STANFORD University, in California, USA, has been the pioneer for many researches in stem cell therapeutics. It is moving very fast, and aiming to make stem cell therapy available to the patients’ bed in almost every other case. Be it cancer or Parkinson’s, stem cell research and Stanford University is becoming synonyms for cure.
People whose dear ones are suffering from deadly diseases grope around to find an answer from stem cell research. Most of the time they end up helplessly with no solutions since they can’t find the right place. Often people ask us, where to go for, and what are the latest updates for stem cell research. As a start-up, we are trying to inform you about the latest developments, starting with Stanford University, Califormia.
Let us read about the recent top 10 remarkable events in stem cell research in Stanford University.
Stanford scientists pinpoint key proteins in blood stem cell replication (10/8/08)
“These studies, and additional experiments from our lab in other tissues and organs, indicate that Rb proteins play a critical role in suppressing tumors originating in adult stem cells populations,” said Sage, who is also a member of the Stanford Cancer Center.
The protein doesn’t work alone, however. Two other family members, p107 and p130, also help carry out the important duties. Their ability to fill in for one another makes it difficult to parse out exactly what the proteins are doing at a molecular level. Unfortunately, laboratory animals missing just one or two family members die soon after birth.
Muscle stem cell identity confirmed by Stanford researchers (9/17/08)
A single cell can repopulate damaged skeletal muscle in mice, say scientists at the Stanford University School of Medicine, who devised a way to track the cell’s fate in living animals. The research is the first to confirm that so-called satellite cells encircling muscle fibers harbor an elusive muscle stem cell.
Identifying and isolating such a cell in humans would have profound therapeutic implications for disorders such as muscular dystrophy, injury and muscle wasting due to aging, disuse or disease.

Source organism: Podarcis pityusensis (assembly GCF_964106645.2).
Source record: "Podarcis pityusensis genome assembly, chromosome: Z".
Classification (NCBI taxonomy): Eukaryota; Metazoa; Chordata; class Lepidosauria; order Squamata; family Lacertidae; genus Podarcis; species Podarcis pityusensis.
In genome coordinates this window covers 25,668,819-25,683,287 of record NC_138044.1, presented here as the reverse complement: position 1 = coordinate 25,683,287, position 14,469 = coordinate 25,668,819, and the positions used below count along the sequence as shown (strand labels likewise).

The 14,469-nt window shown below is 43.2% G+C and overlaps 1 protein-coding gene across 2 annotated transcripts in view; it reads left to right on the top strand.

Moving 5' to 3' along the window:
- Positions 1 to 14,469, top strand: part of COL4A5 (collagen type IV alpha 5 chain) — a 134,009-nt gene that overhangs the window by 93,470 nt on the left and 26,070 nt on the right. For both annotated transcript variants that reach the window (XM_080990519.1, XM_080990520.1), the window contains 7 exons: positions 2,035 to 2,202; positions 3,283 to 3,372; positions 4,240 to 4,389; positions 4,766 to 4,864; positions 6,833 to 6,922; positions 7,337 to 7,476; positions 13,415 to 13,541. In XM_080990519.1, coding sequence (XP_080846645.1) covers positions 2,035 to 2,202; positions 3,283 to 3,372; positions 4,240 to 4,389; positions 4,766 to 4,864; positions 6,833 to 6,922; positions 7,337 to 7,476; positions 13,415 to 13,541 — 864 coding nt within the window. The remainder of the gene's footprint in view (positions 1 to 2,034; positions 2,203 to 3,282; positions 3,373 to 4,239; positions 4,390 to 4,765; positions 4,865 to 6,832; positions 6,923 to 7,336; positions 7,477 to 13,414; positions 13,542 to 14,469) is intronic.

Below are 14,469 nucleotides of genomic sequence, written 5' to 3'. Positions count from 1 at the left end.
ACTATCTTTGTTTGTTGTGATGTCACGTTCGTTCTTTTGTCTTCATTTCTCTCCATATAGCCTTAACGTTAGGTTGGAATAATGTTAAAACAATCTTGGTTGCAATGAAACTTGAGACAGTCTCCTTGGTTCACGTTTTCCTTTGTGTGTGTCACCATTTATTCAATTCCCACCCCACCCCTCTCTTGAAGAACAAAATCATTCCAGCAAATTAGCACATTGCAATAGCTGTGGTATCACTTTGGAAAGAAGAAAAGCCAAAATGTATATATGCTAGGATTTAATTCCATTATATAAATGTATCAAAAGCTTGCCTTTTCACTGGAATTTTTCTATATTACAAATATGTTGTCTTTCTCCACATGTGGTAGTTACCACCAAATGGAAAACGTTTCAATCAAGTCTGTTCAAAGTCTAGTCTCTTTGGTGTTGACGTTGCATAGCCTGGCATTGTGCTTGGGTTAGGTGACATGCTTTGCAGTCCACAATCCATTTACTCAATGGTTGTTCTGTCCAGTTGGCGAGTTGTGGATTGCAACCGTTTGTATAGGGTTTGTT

“We were able to show at the single-cell level that these cells are true, multipotent stem cells,” said Helen Blau, PhD, the Donald E. and Delia B. Baxter Professor of Pharmacology. “They fit the classic definition: they can both self-renew and give rise to specialized progeny.” Blau is the senior author of the research, which was published Sept. 17 in the online issue of Nature.
“We are thrilled with the results,” said Alessandra Sacco, PhD, senior research scientist in Blau’s laboratory and first author of the research. “It’s been known that these satellite cells are crucial for the regeneration of muscle tissue, but this is the first demonstration of self-renewal of a single cell.”
Cancer stem cells created with technique developed at Stanford (4/9/08)
With a bit of genetic trickery, researchers at the Stanford University School of Medicine have turned normal skin cells into cancer stem cells, a step that will make these naturally rare cells easier to study
Howard Chang, MD, PhD, assistant professor of dermatology and senior author of the work, said being able to generate cancer stem cells from normal cells will help move that research forward. “The upshot is that there may be a way to directly create cancer stem cells in the lab so you don’t always have to purify these rare cells from patients in order to study them directly,” he said.
Immune response to human embryonic stem cells in mice suggests human therapy may face challenge (8/18/08)
Human embryonic stem cells trigger an immune response in mice, researchers from the Stanford University School of Medicine report. The finding suggests that the effectiveness of human therapies derived from the cells could be limited unless ways are found to dampen the rejection response.
The researchers found the immune response in mice could be mitigated by the use of common antirejection medications. Overall, the work indicated that, contrary to previous suggestions, the immune system is not blind to the presence of foreign embryonic stem cells.
Neural stem cells helped repair stroke damage in rats’ brains (2/20/08)
Neural cells derived from human embryonic stem cells helped repair stroke-related damage in the brains of rats and led to improvements in their physical abilities after a stroke, according to a new study by researchers at the School of Medicine.”Human embryonic stem cell-based therapies have the potential to help treat this complex disease,” Steinberg said, adding that he hopes the cells from this study can be used in human stroke trials within five years.
Researchers find great granddaddy of human blood cells (1/9/08)
Researchers at the School of Medicine have isolated a human blood cell that represents the great-grandparent of all the cells of the blood, a finding that could lead to new treatments for blood cancers and other blood diseases.